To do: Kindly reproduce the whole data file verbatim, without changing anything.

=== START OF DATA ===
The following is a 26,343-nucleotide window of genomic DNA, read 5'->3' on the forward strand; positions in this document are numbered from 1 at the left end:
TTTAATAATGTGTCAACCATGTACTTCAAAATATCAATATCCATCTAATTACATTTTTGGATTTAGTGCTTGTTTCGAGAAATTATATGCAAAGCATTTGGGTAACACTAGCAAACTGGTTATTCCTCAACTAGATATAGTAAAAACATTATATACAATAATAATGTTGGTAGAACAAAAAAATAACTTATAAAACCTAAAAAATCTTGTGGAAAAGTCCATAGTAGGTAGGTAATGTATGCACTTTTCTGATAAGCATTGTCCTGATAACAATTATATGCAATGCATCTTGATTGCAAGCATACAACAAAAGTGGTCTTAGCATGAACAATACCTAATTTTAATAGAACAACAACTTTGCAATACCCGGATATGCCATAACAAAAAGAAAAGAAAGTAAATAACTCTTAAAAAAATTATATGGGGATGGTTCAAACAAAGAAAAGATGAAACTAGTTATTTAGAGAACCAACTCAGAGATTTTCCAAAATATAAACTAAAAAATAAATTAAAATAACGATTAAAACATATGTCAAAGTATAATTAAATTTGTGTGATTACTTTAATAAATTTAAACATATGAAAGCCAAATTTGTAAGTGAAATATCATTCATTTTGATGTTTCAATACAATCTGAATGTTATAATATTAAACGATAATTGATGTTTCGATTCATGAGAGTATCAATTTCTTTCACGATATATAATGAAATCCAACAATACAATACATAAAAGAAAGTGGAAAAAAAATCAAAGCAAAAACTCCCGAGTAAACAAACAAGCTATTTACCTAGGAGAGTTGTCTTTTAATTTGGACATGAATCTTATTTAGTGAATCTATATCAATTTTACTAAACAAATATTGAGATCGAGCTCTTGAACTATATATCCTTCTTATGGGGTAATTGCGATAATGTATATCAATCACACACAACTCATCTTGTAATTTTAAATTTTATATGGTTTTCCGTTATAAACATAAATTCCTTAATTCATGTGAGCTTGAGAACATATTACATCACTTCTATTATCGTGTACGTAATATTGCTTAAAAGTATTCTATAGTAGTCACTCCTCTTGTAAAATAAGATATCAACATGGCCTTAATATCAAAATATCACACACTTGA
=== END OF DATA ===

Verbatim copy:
The following is a 26,343-nucleotide window of genomic DNA, read 5'->3' on the forward strand; positions in this document are numbered from 1 at the left end:
TTTAATAATGTGTCAACCATGTACTTCAAAATATCAATATCCATCTAATTACATTTTTGGATTTAGTGCTTGTTTCGAGAAATTATATGCAAAGCATTTGGGTAACACTAGCAAACTGGTTATTCCTCAACTAGATATAGTAAAAACATTATATACAATAATAATGTTGGTAGAACAAAAAAATAACTTATAAAACCTAAAAAATCTTGTGGAAAAGTCCATAGTAGGTAGGTAATGTATGCACTTTTCTGATAAGCATTGTCCTGATAACAATTATATGCAATGCATCTTGATTGCAAGCATACAACAAAAGTGGTCTTAGCATGAACAATACCTAATTTTAATAGAACAACAACTTTGCAATACCCGGATATGCCATAACAAAAAGAAAAGAAAGTAAATAACTCTTAAAAAAATTATATGGGGATGGTTCAAACAAAGAAAAGATGAAACTAGTTATTTAGAGAACCAACTCAGAGATTTTCCAAAATATAAACTAAAAAATAAATTAAAATAACGATTAAAACATATGTCAAAGTATAATTAAATTTGTGTGATTACTTTAATAAATTTAAACATATGAAAGCCAAATTTGTAAGTGAAATATCATTCATTTTGATGTTTCAATACAATCTGAATGTTATAATATTAAACGATAATTGATGTTTCGATTCATGAGAGTATCAATTTCTTTCACGATATATAATGAAATCCAACAATACAATACATAAAAGAAAGTGGAAAAAAAATCAAAGCAAAAACTCCCGAGTAAACAAACAAGCTATTTACCTAGGAGAGTTGTCTTTTAATTTGGACATGAATCTTATTTAGTGAATCTATATCAATTTTACTAAACAAATATTGAGATCGAGCTCTTGAACTATATATCCTTCTTATGGGGTAATTGCGATAATGTATATCAATCACACACAACTCATCTTGTAATTTTAAATTTTATATGGTTTTCCGTTATAAACATAAATTCCTTAATTCATGTGAGCTTGAGAACATATTACATCACTTCTATTATCGTGTACGTAATATTGCTTAAAAGTATTCTATAGTAGTCACTCCTCTTGTAAAATAAGATATCAACATGGCCTTAATATCAAAATATCACACACTTGA